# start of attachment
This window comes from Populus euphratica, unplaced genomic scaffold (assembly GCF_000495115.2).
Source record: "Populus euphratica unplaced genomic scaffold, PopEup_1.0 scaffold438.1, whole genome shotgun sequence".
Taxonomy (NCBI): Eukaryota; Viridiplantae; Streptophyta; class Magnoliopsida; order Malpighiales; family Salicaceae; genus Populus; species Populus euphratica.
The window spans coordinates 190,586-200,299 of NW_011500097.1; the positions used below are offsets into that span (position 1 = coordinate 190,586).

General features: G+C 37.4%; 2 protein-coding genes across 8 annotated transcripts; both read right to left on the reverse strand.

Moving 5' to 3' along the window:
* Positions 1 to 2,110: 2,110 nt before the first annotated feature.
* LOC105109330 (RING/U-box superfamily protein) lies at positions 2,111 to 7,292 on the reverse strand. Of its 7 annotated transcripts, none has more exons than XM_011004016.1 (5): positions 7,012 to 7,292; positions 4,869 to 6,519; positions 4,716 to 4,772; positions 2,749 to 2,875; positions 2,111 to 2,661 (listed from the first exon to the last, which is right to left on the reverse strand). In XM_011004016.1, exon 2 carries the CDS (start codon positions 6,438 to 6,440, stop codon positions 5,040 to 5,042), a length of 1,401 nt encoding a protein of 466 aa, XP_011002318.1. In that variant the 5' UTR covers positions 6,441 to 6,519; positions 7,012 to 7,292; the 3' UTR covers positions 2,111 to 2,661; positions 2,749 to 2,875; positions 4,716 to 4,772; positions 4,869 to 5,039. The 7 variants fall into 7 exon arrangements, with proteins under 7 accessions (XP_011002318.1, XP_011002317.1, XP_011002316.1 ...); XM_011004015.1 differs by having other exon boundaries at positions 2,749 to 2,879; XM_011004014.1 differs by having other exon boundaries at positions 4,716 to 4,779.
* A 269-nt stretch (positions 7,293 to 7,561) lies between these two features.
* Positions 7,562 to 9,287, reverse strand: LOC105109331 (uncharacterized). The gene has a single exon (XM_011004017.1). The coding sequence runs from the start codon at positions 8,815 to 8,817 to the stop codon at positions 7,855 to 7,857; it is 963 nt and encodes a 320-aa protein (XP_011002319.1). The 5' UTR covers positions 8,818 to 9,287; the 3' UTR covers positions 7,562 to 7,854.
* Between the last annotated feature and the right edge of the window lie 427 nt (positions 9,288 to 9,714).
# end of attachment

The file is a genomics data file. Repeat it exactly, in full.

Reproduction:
This window comes from Populus euphratica, unplaced genomic scaffold (assembly GCF_000495115.2).
Source record: "Populus euphratica unplaced genomic scaffold, PopEup_1.0 scaffold438.1, whole genome shotgun sequence".
Taxonomy (NCBI): Eukaryota; Viridiplantae; Streptophyta; class Magnoliopsida; order Malpighiales; family Salicaceae; genus Populus; species Populus euphratica.
The window spans coordinates 190,586-200,299 of NW_011500097.1; the positions used below are offsets into that span (position 1 = coordinate 190,586).

General features: G+C 37.4%; 2 protein-coding genes across 8 annotated transcripts; both read right to left on the reverse strand.

Moving 5' to 3' along the window:
* Positions 1 to 2,110: 2,110 nt before the first annotated feature.
* LOC105109330 (RING/U-box superfamily protein) lies at positions 2,111 to 7,292 on the reverse strand. Of its 7 annotated transcripts, none has more exons than XM_011004016.1 (5): positions 7,012 to 7,292; positions 4,869 to 6,519; positions 4,716 to 4,772; positions 2,749 to 2,875; positions 2,111 to 2,661 (listed from the first exon to the last, which is right to left on the reverse strand). In XM_011004016.1, exon 2 carries the CDS (start codon positions 6,438 to 6,440, stop codon positions 5,040 to 5,042), a length of 1,401 nt encoding a protein of 466 aa, XP_011002318.1. In that variant the 5' UTR covers positions 6,441 to 6,519; positions 7,012 to 7,292; the 3' UTR covers positions 2,111 to 2,661; positions 2,749 to 2,875; positions 4,716 to 4,772; positions 4,869 to 5,039. The 7 variants fall into 7 exon arrangements, with proteins under 7 accessions (XP_011002318.1, XP_011002317.1, XP_011002316.1 ...); XM_011004015.1 differs by having other exon boundaries at positions 2,749 to 2,879; XM_011004014.1 differs by having other exon boundaries at positions 4,716 to 4,779.
* A 269-nt stretch (positions 7,293 to 7,561) lies between these two features.
* Positions 7,562 to 9,287, reverse strand: LOC105109331 (uncharacterized). The gene has a single exon (XM_011004017.1). The coding sequence runs from the start codon at positions 8,815 to 8,817 to the stop codon at positions 7,855 to 7,857; it is 963 nt and encodes a 320-aa protein (XP_011002319.1). The 5' UTR covers positions 8,818 to 9,287; the 3' UTR covers positions 7,562 to 7,854.
* Between the last annotated feature and the right edge of the window lie 427 nt (positions 9,288 to 9,714).